In late 2013, Fusarium wilt tropical race 4 (TR4) was found for the first time in Africa. Widely considered to be one of the most devastating diseases in agricultural history,Fusarium wilt (also known as ‘Panama disease’) has wreaked havoc on the commercial banana industry for decades. It is lethal, persistent and attacks a wide range of hosts.
Now TR4 is threatening the Cavendish subgroup of bananas, the most widely grown group of bananas for international trade and domestic use. While it is a serious threat for large-scale producers, TR4 causes problems particularly for smallholder farmers who grow Cavendish bananas, as they lack the technical and financial resources to cope with such epidemics. Unlike large-scale producers, they don’t have the option of relocating when their farms become severely infested.
Bioversity International is researching ways to prevent the spread of TR4, as well as disease management strategies, including the use of resistant cultivars.
In 2013, we conducted field trials in the Philippines on a resistant type of Cavendish from Taiwan known as GCTCV 219, which is helping to safeguard the livelihoods of TR4-affected smallholders. Although the bunches of GCTCV 219 are slightly smaller than those of the most popular Cavendish cultivars and the plants take longer to bear fruit, it is a sweeter banana and has been well received by farmers who have successfully exported the variety. The next step is to increase the production of planting material and to collaborate with the private sector to help farmers meet the growing demand for GCTCV 219.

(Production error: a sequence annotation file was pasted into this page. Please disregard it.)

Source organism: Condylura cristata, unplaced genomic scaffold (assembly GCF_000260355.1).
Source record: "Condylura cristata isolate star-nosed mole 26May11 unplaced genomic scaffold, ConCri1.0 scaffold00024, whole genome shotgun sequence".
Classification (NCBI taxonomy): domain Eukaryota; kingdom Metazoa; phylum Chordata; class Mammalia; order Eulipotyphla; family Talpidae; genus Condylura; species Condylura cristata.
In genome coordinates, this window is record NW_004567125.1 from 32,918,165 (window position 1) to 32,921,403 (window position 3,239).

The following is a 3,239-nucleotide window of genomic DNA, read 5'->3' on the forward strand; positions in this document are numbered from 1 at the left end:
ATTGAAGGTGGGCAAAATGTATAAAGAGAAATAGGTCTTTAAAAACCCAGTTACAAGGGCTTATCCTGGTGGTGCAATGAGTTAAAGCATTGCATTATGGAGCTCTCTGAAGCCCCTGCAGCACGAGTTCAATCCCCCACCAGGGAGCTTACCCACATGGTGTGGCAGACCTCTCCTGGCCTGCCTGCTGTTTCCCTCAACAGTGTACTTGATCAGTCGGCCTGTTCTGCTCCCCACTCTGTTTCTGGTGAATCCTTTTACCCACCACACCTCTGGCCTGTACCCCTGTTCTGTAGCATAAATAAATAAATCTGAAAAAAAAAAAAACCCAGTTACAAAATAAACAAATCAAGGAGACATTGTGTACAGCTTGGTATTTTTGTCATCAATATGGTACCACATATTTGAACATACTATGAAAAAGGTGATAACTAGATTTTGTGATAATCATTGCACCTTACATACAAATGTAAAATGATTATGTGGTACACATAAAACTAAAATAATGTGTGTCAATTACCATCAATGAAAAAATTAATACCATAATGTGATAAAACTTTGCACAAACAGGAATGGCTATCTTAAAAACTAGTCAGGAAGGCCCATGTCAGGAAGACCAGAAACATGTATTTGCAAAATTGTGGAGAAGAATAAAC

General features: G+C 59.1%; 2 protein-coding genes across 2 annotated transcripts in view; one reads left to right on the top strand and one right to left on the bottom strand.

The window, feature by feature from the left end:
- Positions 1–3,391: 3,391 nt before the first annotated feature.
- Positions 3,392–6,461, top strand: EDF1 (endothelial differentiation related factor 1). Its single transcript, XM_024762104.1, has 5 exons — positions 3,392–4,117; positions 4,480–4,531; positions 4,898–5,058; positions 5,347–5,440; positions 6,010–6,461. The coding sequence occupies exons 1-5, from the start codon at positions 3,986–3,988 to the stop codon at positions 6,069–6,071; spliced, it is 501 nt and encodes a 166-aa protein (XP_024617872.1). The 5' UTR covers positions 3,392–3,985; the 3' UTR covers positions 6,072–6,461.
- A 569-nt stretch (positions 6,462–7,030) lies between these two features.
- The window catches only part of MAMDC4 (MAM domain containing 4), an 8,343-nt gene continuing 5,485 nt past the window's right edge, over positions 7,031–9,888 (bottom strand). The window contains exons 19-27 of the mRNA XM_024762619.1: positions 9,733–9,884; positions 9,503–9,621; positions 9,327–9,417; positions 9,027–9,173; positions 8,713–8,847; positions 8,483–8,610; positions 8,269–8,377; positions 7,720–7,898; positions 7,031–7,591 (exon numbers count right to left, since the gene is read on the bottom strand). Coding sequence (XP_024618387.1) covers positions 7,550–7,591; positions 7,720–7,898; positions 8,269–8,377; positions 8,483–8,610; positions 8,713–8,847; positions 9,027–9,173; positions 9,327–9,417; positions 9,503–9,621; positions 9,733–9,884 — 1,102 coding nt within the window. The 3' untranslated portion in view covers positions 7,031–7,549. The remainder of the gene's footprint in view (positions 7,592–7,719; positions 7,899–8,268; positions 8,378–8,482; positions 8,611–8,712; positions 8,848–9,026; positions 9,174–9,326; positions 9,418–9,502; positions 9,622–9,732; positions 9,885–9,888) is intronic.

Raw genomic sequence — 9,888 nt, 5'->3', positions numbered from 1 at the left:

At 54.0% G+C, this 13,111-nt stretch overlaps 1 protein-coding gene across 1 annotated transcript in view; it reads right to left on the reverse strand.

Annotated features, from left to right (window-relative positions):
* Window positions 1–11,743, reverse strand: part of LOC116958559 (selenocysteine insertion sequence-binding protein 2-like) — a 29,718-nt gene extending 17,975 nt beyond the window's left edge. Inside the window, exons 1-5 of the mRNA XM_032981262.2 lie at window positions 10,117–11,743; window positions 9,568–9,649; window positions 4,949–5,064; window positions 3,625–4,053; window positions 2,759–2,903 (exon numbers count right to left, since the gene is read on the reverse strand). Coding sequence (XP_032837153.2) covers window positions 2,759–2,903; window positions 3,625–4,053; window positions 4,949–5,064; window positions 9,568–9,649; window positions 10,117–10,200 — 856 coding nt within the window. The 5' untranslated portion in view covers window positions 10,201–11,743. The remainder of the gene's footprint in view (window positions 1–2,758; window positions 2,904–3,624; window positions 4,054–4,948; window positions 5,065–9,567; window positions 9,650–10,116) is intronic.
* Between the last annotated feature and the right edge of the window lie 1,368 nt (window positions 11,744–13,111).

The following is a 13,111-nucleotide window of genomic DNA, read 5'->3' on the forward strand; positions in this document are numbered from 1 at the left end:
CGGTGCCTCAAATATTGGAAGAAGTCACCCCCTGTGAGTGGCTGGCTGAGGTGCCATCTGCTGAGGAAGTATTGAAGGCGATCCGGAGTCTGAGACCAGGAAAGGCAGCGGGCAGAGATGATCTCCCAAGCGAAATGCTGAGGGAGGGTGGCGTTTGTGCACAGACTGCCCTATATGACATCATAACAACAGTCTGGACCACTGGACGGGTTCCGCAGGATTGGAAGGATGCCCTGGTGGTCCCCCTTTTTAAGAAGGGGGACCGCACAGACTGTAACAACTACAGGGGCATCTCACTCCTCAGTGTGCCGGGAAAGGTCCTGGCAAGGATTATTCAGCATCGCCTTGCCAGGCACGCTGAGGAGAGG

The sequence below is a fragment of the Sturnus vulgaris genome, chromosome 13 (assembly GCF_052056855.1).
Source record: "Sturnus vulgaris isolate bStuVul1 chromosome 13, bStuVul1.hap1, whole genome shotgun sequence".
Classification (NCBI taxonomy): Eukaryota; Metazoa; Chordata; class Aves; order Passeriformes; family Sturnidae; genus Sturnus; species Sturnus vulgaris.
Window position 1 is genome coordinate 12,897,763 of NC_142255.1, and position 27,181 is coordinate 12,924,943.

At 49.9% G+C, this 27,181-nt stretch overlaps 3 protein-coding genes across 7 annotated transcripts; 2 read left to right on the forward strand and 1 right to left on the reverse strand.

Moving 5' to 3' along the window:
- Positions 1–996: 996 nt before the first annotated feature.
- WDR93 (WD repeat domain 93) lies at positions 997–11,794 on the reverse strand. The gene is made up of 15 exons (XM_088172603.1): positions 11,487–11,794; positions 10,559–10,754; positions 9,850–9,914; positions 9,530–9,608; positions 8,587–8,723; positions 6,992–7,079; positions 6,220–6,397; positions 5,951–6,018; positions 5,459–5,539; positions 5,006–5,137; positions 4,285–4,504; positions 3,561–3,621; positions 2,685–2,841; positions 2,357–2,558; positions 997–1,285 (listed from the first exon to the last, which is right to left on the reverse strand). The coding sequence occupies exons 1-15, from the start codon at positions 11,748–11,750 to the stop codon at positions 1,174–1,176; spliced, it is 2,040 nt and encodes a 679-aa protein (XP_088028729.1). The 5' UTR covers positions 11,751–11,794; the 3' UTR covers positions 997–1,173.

In 2011–2012, anticipating the possibility that the disease might make the jump to Africa, we started looking at how African bananas would react to the virulent fungal strain. The tests showed promise: East African highland bananas were less affected by the disease in field trials in China and the Philippines.
Preventing the spread of TR4 is paramount. If it were to reach Latin America – the world’s largest exporter of bananas – it would devastate both commercial exporters and related local economies. To raise awareness of the disease, we organized 11 workshops on quarantine pests with an emphasis on TR4, as part of the contingency plan for TR4 published by the Organismo Internacional Regional de Sanidad Agropecuaria (OIRSA).
This story is from our Annual Report 2013
Read the Annual Report 2013 here.
This work is part of the CGIAR Research Program on Roots, Tubers and Bananas and is supported by the Global Crop Diversity Trust and the Philippines Department of Agriculture – Bureau of Agricultural Research.
Photo: Banana cultivar infected with fusarium wilt, Australia. Credit: B.Cassey, courtesy of Musarama